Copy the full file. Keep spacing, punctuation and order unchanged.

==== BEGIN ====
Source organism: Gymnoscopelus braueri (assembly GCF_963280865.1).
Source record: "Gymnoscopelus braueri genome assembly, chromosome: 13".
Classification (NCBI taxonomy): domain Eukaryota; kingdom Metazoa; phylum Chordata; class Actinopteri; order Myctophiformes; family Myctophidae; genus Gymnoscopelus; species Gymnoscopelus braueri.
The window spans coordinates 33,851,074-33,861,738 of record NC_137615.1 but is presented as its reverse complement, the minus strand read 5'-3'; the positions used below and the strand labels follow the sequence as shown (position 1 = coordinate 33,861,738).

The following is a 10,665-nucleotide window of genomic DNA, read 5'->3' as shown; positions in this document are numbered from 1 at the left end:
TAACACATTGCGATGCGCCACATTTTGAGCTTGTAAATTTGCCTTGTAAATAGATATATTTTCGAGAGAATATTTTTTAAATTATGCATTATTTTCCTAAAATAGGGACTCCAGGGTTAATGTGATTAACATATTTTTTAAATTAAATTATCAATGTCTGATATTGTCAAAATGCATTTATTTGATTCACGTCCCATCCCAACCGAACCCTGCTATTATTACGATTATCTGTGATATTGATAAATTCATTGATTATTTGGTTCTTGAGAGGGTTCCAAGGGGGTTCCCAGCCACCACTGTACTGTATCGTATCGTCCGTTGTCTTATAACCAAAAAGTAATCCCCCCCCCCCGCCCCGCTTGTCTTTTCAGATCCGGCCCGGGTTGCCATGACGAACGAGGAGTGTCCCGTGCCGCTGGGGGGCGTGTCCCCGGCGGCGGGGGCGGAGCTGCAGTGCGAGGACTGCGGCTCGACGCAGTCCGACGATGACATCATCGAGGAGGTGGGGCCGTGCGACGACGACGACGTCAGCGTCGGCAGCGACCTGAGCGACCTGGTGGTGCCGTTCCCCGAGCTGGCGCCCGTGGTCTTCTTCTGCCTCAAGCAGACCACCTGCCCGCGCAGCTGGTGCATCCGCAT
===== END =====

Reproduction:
Source organism: Gymnoscopelus braueri (assembly GCF_963280865.1).
Source record: "Gymnoscopelus braueri genome assembly, chromosome: 13".
Classification (NCBI taxonomy): domain Eukaryota; kingdom Metazoa; phylum Chordata; class Actinopteri; order Myctophiformes; family Myctophidae; genus Gymnoscopelus; species Gymnoscopelus braueri.
The window spans coordinates 33,851,074-33,861,738 of record NC_137615.1 but is presented as its reverse complement, the minus strand read 5'-3'; the positions used below and the strand labels follow the sequence as shown (position 1 = coordinate 33,861,738).

The following is a 10,665-nucleotide window of genomic DNA, read 5'->3' as shown; positions in this document are numbered from 1 at the left end:
TAACACATTGCGATGCGCCACATTTTGAGCTTGTAAATTTGCCTTGTAAATAGATATATTTTCGAGAGAATATTTTTTAAATTATGCATTATTTTCCTAAAATAGGGACTCCAGGGTTAATGTGATTAACATATTTTTTAAATTAAATTATCAATGTCTGATATTGTCAAAATGCATTTATTTGATTCACGTCCCATCCCAACCGAACCCTGCTATTATTACGATTATCTGTGATATTGATAAATTCATTGATTATTTGGTTCTTGAGAGGGTTCCAAGGGGGTTCCCAGCCACCACTGTACTGTATCGTATCGTCCGTTGTCTTATAACCAAAAAGTAATCCCCCCCCCCCGCCCCGCTTGTCTTTTCAGATCCGGCCCGGGTTGCCATGACGAACGAGGAGTGTCCCGTGCCGCTGGGGGGCGTGTCCCCGGCGGCGGGGGCGGAGCTGCAGTGCGAGGACTGCGGCTCGACGCAGTCCGACGATGACATCATCGAGGAGGTGGGGCCGTGCGACGACGACGACGTCAGCGTCGGCAGCGACCTGAGCGACCTGGTGGTGCCGTTCCCCGAGCTGGCGCCCGTGGTCTTCTTCTGCCTCAAGCAGACCACCTGCCCGCGCAGCTGGTGCATCCGCAT